BEREA, Ohio -- Jabrill Peppers violated an old rule this week by answering a question with a question.
"How many deep balls have we given up?" was Peppers' answer.
The question ("Jeopardy!" style): "What's the thinking behind you playing 25 or 30 yards deep?" It's an interesting position for Peppers, one of the Cleveland Browns' three first-round draft picks and a guy who seemed when he was drafted to fit best as an in-the-box, support-the-run kind of safety.
Peppers is playing deep center field.
Which might be interesting but is not new for the guy who calls the Browns' defenses. Gregg Williams has done this frequently, including as far back as using Sean Taylor deep in Washington when Williams coached there from 2004 to 2007. The thinking: Put a player with instincts deep, let him read the quarterback and cover the deep middle. Not only does it allow Peppers to roam, it protects against the deep ball. Williams is a big believer in Peppers, saying before the opener, "I'm anxious for you all to see the instincts that he has."
In two games, the Browns' defense has given up one play of longer than 40 yards -- and that was a throw down the middle that Browns linebacker Joe Schobert tipped and Antonio Brown still caught for a gain of 50 yards.
A year ago, the defense gave up 52 pass plays of 20 yards or more -- an average of 3.25 per game. This season it's been four in two games. And there were 12 40-plus yard plays in 2016, but just one through two games in 2017.
Peppers isn't always alone in the deep middle. Depending on the situation, Derrick Kindred is right alongside him just as deep.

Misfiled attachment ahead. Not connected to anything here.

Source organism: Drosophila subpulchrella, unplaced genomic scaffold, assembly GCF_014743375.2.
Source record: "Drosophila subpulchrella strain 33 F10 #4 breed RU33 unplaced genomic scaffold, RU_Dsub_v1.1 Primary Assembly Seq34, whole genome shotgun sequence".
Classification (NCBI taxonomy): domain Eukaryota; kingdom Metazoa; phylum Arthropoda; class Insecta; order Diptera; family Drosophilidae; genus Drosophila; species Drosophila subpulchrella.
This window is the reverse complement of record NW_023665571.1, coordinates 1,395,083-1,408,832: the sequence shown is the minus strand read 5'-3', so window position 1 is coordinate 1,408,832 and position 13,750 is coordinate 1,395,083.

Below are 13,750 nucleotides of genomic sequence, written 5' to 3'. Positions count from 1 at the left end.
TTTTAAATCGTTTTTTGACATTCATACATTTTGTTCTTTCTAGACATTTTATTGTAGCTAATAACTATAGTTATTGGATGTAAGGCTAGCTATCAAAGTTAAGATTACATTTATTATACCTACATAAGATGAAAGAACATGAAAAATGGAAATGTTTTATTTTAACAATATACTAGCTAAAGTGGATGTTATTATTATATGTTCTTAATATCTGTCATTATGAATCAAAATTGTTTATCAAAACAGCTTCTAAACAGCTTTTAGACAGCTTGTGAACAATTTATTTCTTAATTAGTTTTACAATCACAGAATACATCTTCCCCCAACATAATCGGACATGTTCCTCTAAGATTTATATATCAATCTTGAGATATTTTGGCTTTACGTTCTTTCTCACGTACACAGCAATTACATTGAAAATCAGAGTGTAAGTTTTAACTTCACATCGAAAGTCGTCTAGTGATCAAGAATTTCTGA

"If you don't want to get the ball thrown over your head, just make sure that there is somebody deep enough where they don't try to throw it over your head," coach Hue Jackson said. "True? That is how that works. That is part of the strategy of our defense."
Williams added that the strategy made even more sense against the Steelers.
"The No. 1 deep-ball throwing team in the National Football League for four straight running years is the Pittsburgh Steelers, and when Ben is throwing it short, everybody is smiling," Williams said.
The knee-jerk conclusion, of course, is that a deep safety (or safeties) opens up the short middle. Ravens tight end Ben Watson is 36 and was targeted eight times in Baltimore's win and finished with eight catches for 91 yards. Watson has had eight receptions in a game four times since 2010.
But the Browns say Watson's success was more a result of poor coverage against him as opposed to open space in the middle of the field.
"With every defense, there is a window of openings," Peppers said. "It is just up to the quarterback to find them. Other than that, no. We just have to do a great job of playing man-to-man and making tackles and getting pressure on the quarterback, making those easy throws not so easy and things like that."
Peppers is an aggressive player, and admits the deep safety spot forces him to be more disciplined. He has had situations when he lined up deeper -- protecting against a Hail Mary comes to mind -- but he's never done this consistently.
To Williams, it's old hat.
And it will be interesting to see how he plays Sunday, because Colts quarterback Jacoby Brissett did not throw down the field in his first start, but the Colts do have one of the better deep threats in the league in T.Y. Hilton.
"Whatever they ask me to do," Peppers said.